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Back about six years ago, I had no idea what Relationship OCD was, let alone how to help myself cope with it.
It wasn’t until my relationship was being negatively affected by my obsessive thoughts that I realized what I was going through wasn’t healthy.
That’s when I discovered ROCD.
What is Relationship OCD?
ROCD can manifest itself in countless, unique ways.
But the main concept is there are obsessions and compulsions that essentially run on a neverending loop.
Obsessions in OCD are defined as repetitive unwanted, intrusive, and inappropriate thoughts, ideas, mental images, or impulses that someone experiences.
- Fixation on the flaws of your partner’s appearance
- Fixation on the compatibility with your partner
- Constant visualizing of your partner with their exes
- Obsession with negative aspects of your partner’s character
- “What if I don’t really love my partner?”
Compulsions in OCD are defined as repetitive behaviors that someone feels compelled to perform in an effort to avoid or decrease anxiety related to obsessions.
There are several types of compulsions, such as overt, mental, reassurance-seeking, and avoidant compulsions.
- Repeatedly confessing to your partner that you are experiencing doubts about your feelings
- Comparing your relationship to other people’s relationships in friends, family, strangers
- Constantly asking your partner how they feel about you
- Avoiding places, activities, objects from your partner’s past relationships
The problem with performing these compulsions is that it further increases the pathway of OCD in your brain.
You can find more about ROCD in my post: Relationship OCD and the Fantasy of Finding The One.
Talking About Relationship OCD
It’s always very painful for me to get through a post about Obsessive Compulsive Disorder.
As soon as I start thinking about my OCD, my obsessions and compulsions only seem to intensify.
I hate my brain when my ROCD is acting up, because it’s like I’m trying to fight a battle I can never win.
It’s incredibly frustrating, and sometimes it feels like I’ll never get any better.
Sometimes, I feel like there is no hope for this debilitating mental illness.
However, these next four tips have helped me the most in my recovery with OCD. My hope is that they’ll help you too.
4 Coping Mechanisms That Help My Relationship OCD
1. ATTEND THERAPY
Therapy can be a crucial part in managing your OCD.
Talking to someone who is experienced with what you’re struggling with can make all the difference.
Did you know there’s online therapy?
Online Therapy is a complete online therapy toolbox.
Your therapy toolbox includes:
- Live video, voice, or text chat session with your therapist
- 8 easy-to-follow sections, including 25 worksheets
- Activity plan, journal, and tests
- Yoga and meditation videos
What I love about Online Therapy is that there are several life-changing options and therapists available, and you don’t even have to leave the comfort of your home.
This means you never need to worry before getting help.
2. LISTEN TO AUDIOS
Excel at Life has made the biggest impact on my life in my recovery.
They have the best audios I’ve ever heard. Seriously, I can’t say enough good things about them.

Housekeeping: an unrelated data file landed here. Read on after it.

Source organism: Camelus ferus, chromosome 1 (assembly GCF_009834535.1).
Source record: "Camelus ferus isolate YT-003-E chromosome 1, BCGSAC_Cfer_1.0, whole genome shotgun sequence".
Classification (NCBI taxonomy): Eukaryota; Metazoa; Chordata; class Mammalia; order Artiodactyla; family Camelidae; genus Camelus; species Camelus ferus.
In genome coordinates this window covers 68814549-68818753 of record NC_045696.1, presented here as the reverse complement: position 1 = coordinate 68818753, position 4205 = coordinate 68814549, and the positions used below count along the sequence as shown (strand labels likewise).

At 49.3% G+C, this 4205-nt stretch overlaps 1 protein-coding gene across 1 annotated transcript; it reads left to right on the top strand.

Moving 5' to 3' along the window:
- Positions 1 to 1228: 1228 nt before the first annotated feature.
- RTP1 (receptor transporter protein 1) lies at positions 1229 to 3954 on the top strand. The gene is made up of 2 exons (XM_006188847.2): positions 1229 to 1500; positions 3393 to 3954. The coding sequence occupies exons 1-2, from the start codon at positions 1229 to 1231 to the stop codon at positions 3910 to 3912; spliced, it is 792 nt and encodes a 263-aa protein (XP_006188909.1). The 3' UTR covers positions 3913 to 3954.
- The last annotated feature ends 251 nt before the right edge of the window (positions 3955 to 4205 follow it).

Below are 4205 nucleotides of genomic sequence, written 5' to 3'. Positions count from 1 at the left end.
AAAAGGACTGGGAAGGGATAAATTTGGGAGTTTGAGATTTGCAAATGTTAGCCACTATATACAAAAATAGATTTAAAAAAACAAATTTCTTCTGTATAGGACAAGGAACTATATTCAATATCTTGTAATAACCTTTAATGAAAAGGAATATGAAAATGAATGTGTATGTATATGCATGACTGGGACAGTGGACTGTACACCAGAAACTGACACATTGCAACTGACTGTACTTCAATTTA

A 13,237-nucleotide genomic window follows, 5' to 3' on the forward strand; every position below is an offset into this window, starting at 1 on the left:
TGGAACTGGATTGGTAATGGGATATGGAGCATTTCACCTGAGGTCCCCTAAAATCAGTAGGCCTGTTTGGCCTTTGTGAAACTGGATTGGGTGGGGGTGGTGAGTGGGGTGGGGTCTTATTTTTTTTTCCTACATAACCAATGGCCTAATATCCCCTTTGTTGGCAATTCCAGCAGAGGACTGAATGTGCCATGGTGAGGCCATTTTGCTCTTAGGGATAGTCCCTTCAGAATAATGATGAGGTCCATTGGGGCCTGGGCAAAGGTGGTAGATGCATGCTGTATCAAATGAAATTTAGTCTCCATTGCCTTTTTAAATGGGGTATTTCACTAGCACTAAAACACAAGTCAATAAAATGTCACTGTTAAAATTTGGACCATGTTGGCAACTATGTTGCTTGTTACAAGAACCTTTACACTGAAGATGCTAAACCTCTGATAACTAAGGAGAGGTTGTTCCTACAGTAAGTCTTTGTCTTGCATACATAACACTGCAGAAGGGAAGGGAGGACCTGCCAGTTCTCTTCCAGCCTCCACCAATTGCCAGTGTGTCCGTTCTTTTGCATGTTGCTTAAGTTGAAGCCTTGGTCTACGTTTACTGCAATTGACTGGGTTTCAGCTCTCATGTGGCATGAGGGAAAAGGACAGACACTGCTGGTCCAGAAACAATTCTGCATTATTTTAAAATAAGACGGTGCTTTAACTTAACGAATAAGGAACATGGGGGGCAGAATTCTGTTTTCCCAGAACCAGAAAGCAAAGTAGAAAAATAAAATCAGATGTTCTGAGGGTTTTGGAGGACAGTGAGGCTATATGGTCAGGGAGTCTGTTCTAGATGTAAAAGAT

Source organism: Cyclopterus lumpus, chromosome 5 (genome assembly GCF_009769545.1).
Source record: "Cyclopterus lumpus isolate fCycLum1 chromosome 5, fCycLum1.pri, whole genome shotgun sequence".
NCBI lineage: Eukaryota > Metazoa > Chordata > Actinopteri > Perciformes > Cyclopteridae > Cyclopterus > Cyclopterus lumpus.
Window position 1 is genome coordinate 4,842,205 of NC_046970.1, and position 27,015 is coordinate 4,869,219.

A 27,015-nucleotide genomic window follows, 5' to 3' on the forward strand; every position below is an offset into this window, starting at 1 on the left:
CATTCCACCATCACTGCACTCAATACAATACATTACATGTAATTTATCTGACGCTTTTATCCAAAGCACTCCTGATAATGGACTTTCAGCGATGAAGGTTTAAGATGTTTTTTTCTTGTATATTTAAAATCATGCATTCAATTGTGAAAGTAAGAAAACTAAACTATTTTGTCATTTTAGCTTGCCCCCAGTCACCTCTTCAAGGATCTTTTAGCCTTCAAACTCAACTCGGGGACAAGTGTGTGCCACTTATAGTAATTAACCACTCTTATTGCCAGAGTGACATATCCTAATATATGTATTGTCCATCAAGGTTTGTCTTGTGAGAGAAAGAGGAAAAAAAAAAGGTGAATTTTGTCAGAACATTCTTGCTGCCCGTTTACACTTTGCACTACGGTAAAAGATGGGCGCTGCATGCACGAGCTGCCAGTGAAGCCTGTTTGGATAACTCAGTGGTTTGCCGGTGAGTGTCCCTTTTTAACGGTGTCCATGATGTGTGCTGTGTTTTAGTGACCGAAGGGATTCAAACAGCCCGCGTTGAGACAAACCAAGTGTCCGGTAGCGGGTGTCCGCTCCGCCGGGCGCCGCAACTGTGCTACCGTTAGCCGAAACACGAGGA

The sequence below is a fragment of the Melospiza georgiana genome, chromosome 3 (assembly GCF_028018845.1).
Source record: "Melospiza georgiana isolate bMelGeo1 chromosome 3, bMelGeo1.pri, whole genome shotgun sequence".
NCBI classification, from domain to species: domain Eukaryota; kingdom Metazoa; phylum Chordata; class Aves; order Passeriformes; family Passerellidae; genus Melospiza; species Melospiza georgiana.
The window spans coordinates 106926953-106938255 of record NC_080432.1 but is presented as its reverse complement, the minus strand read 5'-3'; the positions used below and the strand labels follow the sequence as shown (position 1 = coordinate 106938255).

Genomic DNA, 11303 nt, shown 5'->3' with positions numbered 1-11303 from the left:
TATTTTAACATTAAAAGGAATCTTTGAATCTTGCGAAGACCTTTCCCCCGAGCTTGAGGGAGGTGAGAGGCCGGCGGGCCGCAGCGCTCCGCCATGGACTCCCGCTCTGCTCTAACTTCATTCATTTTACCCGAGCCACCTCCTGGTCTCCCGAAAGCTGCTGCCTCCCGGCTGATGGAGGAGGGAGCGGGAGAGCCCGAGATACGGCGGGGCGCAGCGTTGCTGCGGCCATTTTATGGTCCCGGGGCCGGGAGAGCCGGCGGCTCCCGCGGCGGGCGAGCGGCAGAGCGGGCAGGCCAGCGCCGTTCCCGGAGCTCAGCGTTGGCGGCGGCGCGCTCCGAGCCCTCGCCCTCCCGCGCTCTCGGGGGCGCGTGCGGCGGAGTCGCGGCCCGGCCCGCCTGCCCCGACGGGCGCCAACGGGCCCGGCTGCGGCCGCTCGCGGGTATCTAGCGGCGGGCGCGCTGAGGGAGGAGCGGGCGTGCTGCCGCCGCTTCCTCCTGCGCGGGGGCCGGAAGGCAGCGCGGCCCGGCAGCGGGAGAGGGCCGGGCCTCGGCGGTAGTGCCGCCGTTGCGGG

All of their audios are cognitive therapy based with a focus on mindfulness, and they’re incredibly eye-opening and life-changing.
Back when my OCD was at it’s worse, I listened to them multiple times a week, and I noticed a significant change in my way of thinking and thought processes.
They have several OCD audios, as well as articles you can read alongside them.
Excel at Life also has audios about other anxiety disorders and mental illnesses, like depression.
You can listen to them from a couple different Android apps (only available on Android), or you can listen to them from the internet here.
3. SELF-HELP BOOKS
The only OCD self-help book I’ve read so far has been The Mindfulness Workbook for OCD, but it has been a tremendous help.
The book covers several different types of OCD ranging from checking to relationship OCD.
Its approach is cognitive-behavioral therapy-based, but it’s written in a very compassionate and warm tone that makes you feel more at ease.
You can go at your own pace, which I think is sometimes better than your traditional therapy.
I also love that you can write right in the book, so you can go back and check your progress.
I’m definitely going to try more OCD self-help books in the future, but I’m taking my recovery one step at a time. Recovery is definitely not a race.
4. TALK TO MY BRAIN
Whenever you begin to obsess over something, you’re creating new pathways in your brain.
And whenever you give in to your obsessions by doing a compulsion, you’re only furthering that pathway.
A compulsion is only a temporary relief to a much bigger problem.
Instead of trying to give in to my obsessions and compulsions, I try to talk back against my ROCD.
I’ll say these phrases in my head:
- These are just thoughts. I don’t have to listen to them.
- This is just my OCD. I don’t need to give in to it.
- I am in control of my OCD. My OCD does not control me.
Then I’ll breathe in and out slowly until the obsession is gone.
Help for Your Relationship OCD
ROCD manifests itself in countless ways, which makes coping with it that much more difficult.
- Seek Therapy → Online Therapy is a fantastic choice
- Try Excel at Life audios
- Read through The Mindfulness Workbook for OCD
- Practice positive self-talk
What are some of the ways you cope with your OCD? Let me know in the comments below!
- Relationship OCD and the Fantasy of Finding “The One”
- 7 Relationship Anxiety Books and Courses to Help Your Recovery
- 8 Offensive Phrases People with OCD are Sick of Hearing
- What it’s Really Like Living with Pure Obsessional OCD
- Why Facebook and My OCD Ruined My Relationships